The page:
I dabble with electronics. I can solder. I am not comfortable with schematics. I can convert voltage and amperage with resistors to desired levels.
Any better kit starters? Thinking about getting the 'Getting started book' to see if it will work for me.
Things I should start with ideas?
Things I should avoid??
Thanks for any replies!
free readers :
furthermore go through the tutorial section of the Arduino.cc site as there are many simple projects where you can learn from a lot. Change the code to see what happens.
Any Arduino starter kit will do to get started. If budget is tight you may disect toys from a 2nd hand shop to get motors and leds etc.
What kind of projects are you thinking of?
I found Arduino a very quick way to get started, and I still haven't outgrown the entry level UNO, its inside all my projects from RC Lap Timers, to Audino synths via Radio Controlled Cars.
The major plus points I have experienced are -
well supported libraries for interfacing with a wide range of hardware
easy and inexpensive to migrate to standalone circuits
And this very helpful forum
My projects? Mainly just for learning/fun sake. I enjoy leds and the ability to change/control electronics.
Nothing set, not starting for a specific project.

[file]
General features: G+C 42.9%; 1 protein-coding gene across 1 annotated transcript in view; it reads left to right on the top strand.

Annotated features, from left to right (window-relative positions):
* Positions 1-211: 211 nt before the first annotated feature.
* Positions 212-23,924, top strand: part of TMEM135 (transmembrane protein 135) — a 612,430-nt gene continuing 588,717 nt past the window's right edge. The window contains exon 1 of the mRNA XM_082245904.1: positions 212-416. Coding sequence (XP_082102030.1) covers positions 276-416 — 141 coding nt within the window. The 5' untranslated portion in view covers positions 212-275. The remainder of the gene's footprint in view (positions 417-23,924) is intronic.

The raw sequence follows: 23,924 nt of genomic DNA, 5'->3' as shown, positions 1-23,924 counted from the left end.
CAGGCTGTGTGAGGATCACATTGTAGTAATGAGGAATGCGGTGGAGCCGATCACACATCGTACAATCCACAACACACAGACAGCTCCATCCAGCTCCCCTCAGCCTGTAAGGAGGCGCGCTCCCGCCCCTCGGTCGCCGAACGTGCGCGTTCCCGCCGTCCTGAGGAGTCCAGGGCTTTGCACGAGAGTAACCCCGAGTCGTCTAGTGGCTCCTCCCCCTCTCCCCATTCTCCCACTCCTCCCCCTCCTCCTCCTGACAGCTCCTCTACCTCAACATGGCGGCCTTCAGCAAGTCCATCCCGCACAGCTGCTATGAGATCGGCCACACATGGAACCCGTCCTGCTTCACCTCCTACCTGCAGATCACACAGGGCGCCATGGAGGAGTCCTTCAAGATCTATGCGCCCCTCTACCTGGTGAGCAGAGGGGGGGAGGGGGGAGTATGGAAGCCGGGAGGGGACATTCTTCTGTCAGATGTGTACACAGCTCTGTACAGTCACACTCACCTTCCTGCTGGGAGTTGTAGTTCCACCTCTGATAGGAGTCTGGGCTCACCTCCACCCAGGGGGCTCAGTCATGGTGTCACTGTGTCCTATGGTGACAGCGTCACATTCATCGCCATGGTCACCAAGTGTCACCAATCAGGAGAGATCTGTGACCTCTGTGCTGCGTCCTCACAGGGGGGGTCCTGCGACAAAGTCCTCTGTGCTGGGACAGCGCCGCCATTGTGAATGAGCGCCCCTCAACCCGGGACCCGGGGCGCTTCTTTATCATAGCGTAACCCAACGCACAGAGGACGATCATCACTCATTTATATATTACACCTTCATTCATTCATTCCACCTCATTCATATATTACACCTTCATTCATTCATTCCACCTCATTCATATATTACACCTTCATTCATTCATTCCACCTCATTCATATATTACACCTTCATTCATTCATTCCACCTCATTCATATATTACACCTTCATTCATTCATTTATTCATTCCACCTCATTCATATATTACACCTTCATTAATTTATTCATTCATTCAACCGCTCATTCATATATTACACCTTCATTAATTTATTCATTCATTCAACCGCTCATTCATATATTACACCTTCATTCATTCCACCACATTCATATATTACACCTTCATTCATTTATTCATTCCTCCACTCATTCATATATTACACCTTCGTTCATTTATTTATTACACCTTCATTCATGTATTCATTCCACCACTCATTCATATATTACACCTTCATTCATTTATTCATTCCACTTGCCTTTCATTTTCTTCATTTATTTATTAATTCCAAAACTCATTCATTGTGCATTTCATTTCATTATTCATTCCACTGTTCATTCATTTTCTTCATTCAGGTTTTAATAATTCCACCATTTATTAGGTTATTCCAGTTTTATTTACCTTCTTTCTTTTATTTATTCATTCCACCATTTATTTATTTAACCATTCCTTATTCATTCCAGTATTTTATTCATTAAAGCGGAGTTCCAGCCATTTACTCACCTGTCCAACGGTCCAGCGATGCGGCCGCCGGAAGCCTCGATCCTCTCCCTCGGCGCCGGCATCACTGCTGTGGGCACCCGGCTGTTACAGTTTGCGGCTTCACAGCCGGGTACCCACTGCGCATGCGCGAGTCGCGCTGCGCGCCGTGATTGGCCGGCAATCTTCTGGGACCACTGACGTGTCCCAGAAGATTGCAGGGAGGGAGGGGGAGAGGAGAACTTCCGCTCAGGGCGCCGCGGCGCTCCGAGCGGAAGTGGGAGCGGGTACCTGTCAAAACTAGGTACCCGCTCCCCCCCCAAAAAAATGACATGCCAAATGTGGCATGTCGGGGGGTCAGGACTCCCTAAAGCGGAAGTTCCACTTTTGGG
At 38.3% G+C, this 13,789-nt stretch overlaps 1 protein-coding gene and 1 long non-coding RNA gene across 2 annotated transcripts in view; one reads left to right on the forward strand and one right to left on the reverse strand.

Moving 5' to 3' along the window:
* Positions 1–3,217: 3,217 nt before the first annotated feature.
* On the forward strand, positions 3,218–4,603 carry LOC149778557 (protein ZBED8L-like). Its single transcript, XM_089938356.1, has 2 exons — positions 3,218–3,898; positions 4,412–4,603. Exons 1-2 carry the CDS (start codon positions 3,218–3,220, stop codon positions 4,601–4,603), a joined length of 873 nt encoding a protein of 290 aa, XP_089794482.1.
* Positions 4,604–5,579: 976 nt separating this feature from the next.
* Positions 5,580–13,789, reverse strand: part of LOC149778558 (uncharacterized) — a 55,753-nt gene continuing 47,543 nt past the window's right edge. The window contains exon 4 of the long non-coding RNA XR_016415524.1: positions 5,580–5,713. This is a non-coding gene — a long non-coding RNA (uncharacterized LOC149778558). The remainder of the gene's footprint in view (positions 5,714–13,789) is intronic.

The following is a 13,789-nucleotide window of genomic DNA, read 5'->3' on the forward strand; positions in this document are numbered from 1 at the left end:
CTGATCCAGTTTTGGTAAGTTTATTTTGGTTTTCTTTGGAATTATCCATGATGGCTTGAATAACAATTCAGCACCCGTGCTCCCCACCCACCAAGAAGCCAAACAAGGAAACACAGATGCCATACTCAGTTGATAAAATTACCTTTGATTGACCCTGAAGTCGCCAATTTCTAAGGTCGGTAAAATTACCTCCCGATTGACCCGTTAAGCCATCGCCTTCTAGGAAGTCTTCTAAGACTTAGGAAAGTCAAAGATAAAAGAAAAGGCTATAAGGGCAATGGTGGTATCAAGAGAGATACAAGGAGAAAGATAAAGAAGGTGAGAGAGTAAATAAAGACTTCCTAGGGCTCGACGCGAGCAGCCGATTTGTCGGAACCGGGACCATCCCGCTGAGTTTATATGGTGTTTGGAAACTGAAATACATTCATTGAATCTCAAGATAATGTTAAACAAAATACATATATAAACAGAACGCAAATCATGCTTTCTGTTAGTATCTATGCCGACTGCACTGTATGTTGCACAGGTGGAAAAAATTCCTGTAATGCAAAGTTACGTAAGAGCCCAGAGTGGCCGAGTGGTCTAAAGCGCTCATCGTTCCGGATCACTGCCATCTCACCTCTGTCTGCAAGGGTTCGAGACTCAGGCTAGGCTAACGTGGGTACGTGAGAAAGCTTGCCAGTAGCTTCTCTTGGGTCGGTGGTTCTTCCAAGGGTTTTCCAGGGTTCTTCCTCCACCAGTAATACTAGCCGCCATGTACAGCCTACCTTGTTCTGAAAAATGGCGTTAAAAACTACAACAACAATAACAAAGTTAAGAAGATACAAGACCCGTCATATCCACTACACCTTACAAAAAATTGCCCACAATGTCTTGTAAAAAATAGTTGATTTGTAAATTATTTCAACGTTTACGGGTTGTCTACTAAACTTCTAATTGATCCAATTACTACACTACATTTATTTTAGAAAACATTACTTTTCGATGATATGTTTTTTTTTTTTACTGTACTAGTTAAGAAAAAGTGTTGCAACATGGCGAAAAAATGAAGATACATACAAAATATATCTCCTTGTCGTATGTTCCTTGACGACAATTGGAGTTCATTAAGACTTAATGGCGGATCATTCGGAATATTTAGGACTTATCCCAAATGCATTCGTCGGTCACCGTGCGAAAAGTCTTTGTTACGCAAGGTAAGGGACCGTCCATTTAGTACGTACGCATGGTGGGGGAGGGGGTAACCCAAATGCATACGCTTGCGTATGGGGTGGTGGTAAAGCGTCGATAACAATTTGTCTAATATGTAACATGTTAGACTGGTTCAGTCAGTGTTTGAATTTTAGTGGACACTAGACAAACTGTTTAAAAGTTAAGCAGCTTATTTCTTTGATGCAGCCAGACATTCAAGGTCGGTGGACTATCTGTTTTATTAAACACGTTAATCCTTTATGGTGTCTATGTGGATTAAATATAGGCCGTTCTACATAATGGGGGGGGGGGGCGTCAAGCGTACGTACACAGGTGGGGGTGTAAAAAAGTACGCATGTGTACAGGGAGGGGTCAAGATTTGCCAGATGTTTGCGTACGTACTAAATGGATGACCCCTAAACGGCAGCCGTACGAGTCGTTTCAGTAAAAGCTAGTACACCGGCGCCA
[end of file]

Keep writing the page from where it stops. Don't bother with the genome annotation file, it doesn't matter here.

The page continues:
"easy and inexpensive to migrate to standalone circuits"
I would like to know more about that. I was just wondering how to make stand alone projects and not use the UNO in all of them for that would be pricey.
Guess I would replicate UNO or at least the chip? Ok, well more reading next week when back to desk job.
Thanks for answers. Hope there will be more.
Its less than 10 dollars to build a standalone, maybe as low as seven dollars.
Heres one in a robot -
and one in a lap timer
For programming standalone setups I find this very useful -
If you see the six pins in the bottom left of the laptimer circuit, this is a programming header that allows me to update the standalone Arduino software from the computer using the converter in the link above.
If you start with an UNO, its a pretty easy and well documented migration path to standalone Arduinos.